Retirement, Baby Boomer Generation and Australia's Tax Scenario

Australia’s Coalition government has discarded returning to policies that could release the pressure of demographic change from the budget, while favouring the baby boomers.

The government’s recent remarks have suggested that neither the promised investment allowance for business nor the fast-tracked income tax cuts are on the cards in the forthcoming mid-year economic and fiscal outlook.

Australian Economy Facing a Time Bomb - Treasurer Frydenberg

The ageing Australian population is an ‘economic time bomb’, said Treasurer Josh Frydenberg, advising young generation to pay for the retirement of the old with the country having few working age people to support each old one.

He justified the need for a budget surplus, clarifying it as an attempt to boost the economy saddled with debt.

According to him, the Australian population is ageing, thereby facilitating new demands for aged care, health and pension systems. He believes that the impact of ageing population will be sensed more in the approaching decade as the country’s baby boomer generation is retiring.

The Treasurer wants older people of Australia (mid- and late-60s) to work longer to support in keeping the nation afloat. In addition, he argued that older Australians should undertake training to continue contributing to the economy, staying in touch with the jobs market as pressure mounts on the country’s budget bottom line.

What do Opponents Say?

Opposition parties have accused the government of shifting the blame of their shortcomings on older Australians. They mentioned that the country’s wage stagnation situation is not because of the old generation, but due to low economic growth, weak retail trade, high unemployment and record low interest rates.

They argued that Mr Frydenberg could be engaging in ageism unintentionally, stigmatising older Australians wanting them to work longer and more.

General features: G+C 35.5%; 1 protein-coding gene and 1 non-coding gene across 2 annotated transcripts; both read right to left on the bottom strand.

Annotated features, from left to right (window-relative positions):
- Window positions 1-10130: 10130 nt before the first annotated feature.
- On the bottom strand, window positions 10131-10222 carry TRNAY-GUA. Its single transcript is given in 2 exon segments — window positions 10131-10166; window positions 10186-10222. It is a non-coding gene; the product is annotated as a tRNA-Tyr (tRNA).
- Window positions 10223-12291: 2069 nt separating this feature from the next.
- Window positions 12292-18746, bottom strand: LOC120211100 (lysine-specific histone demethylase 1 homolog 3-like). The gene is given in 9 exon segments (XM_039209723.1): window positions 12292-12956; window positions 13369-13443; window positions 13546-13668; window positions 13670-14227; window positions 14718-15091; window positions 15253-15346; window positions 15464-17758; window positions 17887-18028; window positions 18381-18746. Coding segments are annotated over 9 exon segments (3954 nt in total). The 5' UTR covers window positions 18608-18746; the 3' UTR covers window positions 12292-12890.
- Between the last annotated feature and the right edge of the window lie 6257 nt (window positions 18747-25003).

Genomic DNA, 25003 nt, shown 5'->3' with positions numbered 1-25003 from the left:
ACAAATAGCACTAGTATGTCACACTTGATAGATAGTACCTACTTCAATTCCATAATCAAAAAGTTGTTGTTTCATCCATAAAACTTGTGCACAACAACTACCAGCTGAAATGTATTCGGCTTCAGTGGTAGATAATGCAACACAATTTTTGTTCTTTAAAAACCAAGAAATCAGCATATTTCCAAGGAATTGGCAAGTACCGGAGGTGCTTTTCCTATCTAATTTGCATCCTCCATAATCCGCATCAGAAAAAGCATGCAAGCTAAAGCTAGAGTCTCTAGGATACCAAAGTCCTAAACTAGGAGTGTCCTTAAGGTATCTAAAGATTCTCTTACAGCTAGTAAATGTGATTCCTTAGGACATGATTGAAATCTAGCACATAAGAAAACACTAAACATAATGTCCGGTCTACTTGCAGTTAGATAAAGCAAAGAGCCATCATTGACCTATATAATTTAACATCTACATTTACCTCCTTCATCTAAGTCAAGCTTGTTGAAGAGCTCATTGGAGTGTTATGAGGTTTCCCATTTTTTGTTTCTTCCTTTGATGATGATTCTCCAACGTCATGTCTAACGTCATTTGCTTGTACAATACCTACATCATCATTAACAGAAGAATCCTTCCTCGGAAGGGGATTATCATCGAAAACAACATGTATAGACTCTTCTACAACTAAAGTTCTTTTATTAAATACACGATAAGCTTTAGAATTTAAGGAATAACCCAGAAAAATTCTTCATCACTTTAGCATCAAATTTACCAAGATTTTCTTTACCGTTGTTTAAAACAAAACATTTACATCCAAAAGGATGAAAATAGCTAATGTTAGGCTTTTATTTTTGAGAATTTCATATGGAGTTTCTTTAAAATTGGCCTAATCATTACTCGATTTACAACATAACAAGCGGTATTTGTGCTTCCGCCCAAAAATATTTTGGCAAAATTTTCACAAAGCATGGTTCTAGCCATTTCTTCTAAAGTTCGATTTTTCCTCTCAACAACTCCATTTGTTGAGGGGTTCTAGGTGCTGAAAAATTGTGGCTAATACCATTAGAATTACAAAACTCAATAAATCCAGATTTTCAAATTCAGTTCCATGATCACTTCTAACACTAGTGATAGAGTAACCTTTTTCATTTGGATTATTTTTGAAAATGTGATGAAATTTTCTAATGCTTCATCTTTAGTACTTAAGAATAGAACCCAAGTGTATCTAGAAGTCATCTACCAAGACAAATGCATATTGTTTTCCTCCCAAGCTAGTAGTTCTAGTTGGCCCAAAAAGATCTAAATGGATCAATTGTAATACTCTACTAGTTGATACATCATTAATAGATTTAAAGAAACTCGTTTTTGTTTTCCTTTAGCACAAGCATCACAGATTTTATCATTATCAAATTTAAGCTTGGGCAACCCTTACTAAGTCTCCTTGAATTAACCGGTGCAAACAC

Economists believe that asking older people to work longer may not help much as there are fewer jobs around. They argue that the country does not have fewer people to do jobs, rather it has fewer jobs for people. They have called for providing secure and decent pensions to old ones, encouraging them to retire.

The Treasurer ignored Baby Boomers of Australia (born between 1946 and 1966), that are enjoying a free ride amidst current policies related to franking credits, superannuation and pension rules.

How Baby Boomers are Benefitting?

Australia is at a demographic turning point, with many Baby Boomers nearing or reaching their retirement age. As per the ABS (Australian Bureau of Statistics), the country’s Baby Boomers were born during the post-war economic boom, between 1946 and 1966.

These people are categorised under the luxury generation as they are currently having the upper hand over others in terms of the following aspects:

Franking Credits

The kind of tax credit that is paid by companies to their shareholders together with the dividend payments, is referred to as a franking credit or an imputation credit.

Franking credit was one of the significant reasons for Scott Morrison government’s win in this election campaign as the government opposed Labor’s policies to remove franking credit refunds for Australians who paid no tax.

Morrison’s win in election campaign made baby boomers glad that were benefitting from franking credit refunds.

Superannuation Fund